Monday, July 28, 2008

Wall-E comes to your house (fan video)

This is awesome. Not stop-motion, but clever puppetry of a Wall-E toy.

I want a Wall-E, darn it! Particularly one that can help with the household chores. I'll give him plenty of quality time with my MacBook...if he liked EVE he'd like my R2D2. I'll let him adopt my gumstick iPod Shuffle. I'll even sit down and watch Hello Dolly with him!!! And that's saying a lot about how much I want a Wall-E. My tastes in musicals run more towards Sweeney Todd.

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Tuesday, July 22, 2008

Holy cow we will have two awesome podcasts coming!!!

We talked. And we talked. And we talked. We now have enough material for a double-wide podcast. So we'll be doing this as a two part deal. Batman, Wall-E, Kung Fu Panda, and a beautiful Stranger. I just realized I wanted also to talk about Evangelion: 1.0 but we got carried away.

Look for it soon. I promise.


Post 101: Extreme Makeover in Little Tokyo

The Linda Lea theatre, dubbed such by Black entrepreneurs during the wartime era when Little Tokyo was called "Bronzeville" and Black owned businesses kept things going while Japanese-Americans were in internment camps, has been vacant since the '80s. Then in a flurry of activity, the old Toei-run theatre was transformed into the sleek, dare I say sexy new space by The ImaginAsian Channel, a cable channel/film distributor based in New York. The ImaginAsian Center of Los Angeles is now running movies again, and promises to show plenty of first-run anime. With Anime Expo permanently homed at the Los Angeles Convention Center, and Little Tokyo a hotter place for the LA Otaku-zoku than ever, having a movie theatre committed to showing first-run anime and Japanese dorama (dramatic live-action) movies is a welcome thing.

Thanks to the good folks at ImaginAsian Channel, I got a pass to see Sword of the Stranger this past weekend. I wouldn't say that Stranger is a great moment in anime history, I would even rate Evangelion: 1.0 a bit above it in spite of my fondness for Samurai anime and drama. However, it's fun enough, with some really breathtaking fight sequences. Animation-wise and character design wise it reminds me of second-string Studio Ghibli. You'd be disappointed if Miyazaki-sensei's work descended to this level. But for Bones Animation, who played a major role in making Cowboy Bebop: Knockin' On Heaven's Door and the fan-fave series Fullmetal Alchemist, this is some solid work.

Stranger asks a question of its native Japanese audiences that it wouldn't dare ask of outsiders: "What makes a person Japanese?" This is something that is currently being wrestled with in Japanese society, as birth rates decline, the population greys, and the question of whether to open up immigration in one of the most closed and homogenous cultures is discussed. The eponymous hero is the classic "Man With No Name" trope which entered American film as a Japanese import, thanks to Mifune Toshiro, Kurosawa Akira, and Sergio Leone. However, he might or might not be Japanese. He speaks the language, and fights in the traditional Samurai style. But he is concealing something about himself, something which might be a mild spoiler if I reveal.

The main plotline has to do with an expedition of Ming Chinese who are in Japan to recover the most important ingredient in an alchemical recipe for the Elixir of Life. It seems that the Emperor is not content with his life's mortal splendor: he wants immortality. And those searching in Japan for the missing ingredient are more than willing to procure it. That it might be distasteful to almost any human being is an intriguing little element of the story, because the Chinese seem to not have any squeamishness about it. Do I detect a note of ambivalence about the Chinese, perhaps brought on by their current economic expansion in the face of economic stagnancy in Japan?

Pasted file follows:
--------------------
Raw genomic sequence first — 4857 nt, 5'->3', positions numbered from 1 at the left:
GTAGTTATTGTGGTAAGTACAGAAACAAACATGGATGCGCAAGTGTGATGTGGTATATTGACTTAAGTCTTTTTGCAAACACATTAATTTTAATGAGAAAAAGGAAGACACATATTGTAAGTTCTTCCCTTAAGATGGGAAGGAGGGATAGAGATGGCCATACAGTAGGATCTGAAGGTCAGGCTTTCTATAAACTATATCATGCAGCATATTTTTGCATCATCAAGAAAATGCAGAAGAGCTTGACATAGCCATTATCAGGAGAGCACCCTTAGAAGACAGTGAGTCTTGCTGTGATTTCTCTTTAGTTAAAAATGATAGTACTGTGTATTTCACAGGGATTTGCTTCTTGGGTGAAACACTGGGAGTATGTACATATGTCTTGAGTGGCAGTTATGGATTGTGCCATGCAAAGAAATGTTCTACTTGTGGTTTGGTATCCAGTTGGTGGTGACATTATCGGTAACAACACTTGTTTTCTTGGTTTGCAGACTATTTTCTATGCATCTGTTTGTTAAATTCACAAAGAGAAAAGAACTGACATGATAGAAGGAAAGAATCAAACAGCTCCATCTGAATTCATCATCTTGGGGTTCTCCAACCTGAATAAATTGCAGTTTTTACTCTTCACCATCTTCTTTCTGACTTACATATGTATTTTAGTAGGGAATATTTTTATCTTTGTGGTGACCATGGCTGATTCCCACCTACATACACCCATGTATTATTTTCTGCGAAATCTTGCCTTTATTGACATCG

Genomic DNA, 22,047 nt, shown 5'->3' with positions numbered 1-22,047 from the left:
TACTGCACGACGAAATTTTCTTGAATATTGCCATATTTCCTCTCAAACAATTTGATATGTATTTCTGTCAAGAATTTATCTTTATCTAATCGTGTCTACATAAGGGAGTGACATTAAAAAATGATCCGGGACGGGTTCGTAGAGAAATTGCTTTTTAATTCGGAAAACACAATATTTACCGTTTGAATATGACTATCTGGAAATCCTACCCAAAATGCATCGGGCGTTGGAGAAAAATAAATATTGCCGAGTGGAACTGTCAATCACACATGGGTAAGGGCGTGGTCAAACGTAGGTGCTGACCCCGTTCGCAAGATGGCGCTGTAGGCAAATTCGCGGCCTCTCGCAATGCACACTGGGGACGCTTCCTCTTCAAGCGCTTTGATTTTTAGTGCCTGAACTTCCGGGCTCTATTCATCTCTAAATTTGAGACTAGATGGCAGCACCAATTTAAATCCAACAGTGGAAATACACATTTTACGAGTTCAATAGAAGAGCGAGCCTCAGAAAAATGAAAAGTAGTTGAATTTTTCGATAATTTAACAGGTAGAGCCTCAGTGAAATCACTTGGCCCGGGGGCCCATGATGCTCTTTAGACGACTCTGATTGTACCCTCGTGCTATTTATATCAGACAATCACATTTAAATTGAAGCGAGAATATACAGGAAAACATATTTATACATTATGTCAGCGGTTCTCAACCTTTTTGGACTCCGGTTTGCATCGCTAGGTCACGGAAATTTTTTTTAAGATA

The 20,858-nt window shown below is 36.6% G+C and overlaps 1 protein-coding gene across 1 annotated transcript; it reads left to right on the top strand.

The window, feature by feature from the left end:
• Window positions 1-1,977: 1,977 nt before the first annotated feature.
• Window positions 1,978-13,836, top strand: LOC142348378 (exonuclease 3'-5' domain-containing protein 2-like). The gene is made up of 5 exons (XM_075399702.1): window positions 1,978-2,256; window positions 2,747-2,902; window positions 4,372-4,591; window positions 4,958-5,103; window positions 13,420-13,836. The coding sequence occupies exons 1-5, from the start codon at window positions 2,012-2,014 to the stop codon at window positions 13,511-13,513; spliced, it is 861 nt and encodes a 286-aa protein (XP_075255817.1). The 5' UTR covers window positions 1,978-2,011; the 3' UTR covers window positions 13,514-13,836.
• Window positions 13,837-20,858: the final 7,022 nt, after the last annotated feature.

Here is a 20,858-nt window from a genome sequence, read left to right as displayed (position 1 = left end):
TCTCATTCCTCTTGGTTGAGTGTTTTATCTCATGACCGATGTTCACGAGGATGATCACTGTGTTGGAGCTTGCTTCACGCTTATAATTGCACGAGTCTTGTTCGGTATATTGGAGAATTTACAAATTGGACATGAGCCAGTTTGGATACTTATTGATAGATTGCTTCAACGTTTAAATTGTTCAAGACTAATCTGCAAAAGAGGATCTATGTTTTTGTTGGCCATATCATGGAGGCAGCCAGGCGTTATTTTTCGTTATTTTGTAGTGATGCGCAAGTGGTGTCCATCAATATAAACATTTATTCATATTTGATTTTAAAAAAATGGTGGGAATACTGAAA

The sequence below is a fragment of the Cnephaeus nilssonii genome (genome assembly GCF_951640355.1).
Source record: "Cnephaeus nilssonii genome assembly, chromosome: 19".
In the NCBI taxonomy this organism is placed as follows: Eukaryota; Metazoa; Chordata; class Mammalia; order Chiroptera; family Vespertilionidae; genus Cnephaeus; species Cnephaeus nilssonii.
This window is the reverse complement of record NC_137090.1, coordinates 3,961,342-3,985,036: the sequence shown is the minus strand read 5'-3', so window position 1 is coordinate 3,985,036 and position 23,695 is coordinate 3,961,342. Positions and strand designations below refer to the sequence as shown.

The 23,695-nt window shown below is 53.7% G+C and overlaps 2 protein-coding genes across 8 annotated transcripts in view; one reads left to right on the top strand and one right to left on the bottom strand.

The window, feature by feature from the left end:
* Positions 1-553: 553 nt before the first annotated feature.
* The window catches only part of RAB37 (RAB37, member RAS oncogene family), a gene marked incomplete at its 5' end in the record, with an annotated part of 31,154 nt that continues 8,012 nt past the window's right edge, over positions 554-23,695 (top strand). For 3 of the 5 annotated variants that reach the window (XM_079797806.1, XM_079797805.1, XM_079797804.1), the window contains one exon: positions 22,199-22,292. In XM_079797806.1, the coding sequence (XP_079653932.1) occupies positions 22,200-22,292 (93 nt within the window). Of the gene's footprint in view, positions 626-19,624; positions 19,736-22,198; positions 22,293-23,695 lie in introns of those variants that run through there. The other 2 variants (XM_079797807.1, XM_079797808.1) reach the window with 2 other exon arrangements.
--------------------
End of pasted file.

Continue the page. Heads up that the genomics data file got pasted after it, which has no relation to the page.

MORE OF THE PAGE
The Chinese expedition is guarded by a blond haired, blue eyed hulk of an Aryan uebermensch, in this case an uebermensch who can speak Chinese fluently and Japanese fairly fluently, and who also has superior Kung Fu. His ease amongst his Chinese companions is only matched by the hostility he raises among the Samurai assigned to assist (and watch) the party.

Anyway, our Stranger anti-hero finds himself having to deal with another icon of world fiction: the Boy and his Dog. The boy is a brat, the dog is a cute Shiba-inu with a singularly deadly ability to defend his companion. However, this movie does not descend into cute overload. This is a two-fisted tale of Kung Fu versus Kenjutsu, and much blood spills as the quest moves on.

Is the question answered, though? Who is Japanese? Not really. It's left open, something to chew on over an after-cinema meal and conversation. And it's really not a question meant for us: would we appreciate the question "Who is an American?" raised by Brits or Italians? It is interesting nonetheless to be a spectator at such a discussion.

One last thing: the last post, about the short "In Memory of Walt," was our 100th post. w00t. Oh yeah: we are recording tomorrow...too much has happened between when we recorded last and now to where we have to freshen up the podcast before releasing it. Hopefully we'll get it out soon. After all, we aren't going to be at Comic-Con this's a little refresher about why. However, if you are going, there's lots of Animation-related panels this year just like always, and there's plenty to enjoy. Have a taco at the Tin Fish for us, please.

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Friday, July 11, 2008

A little food for thought about the age of drawn animation...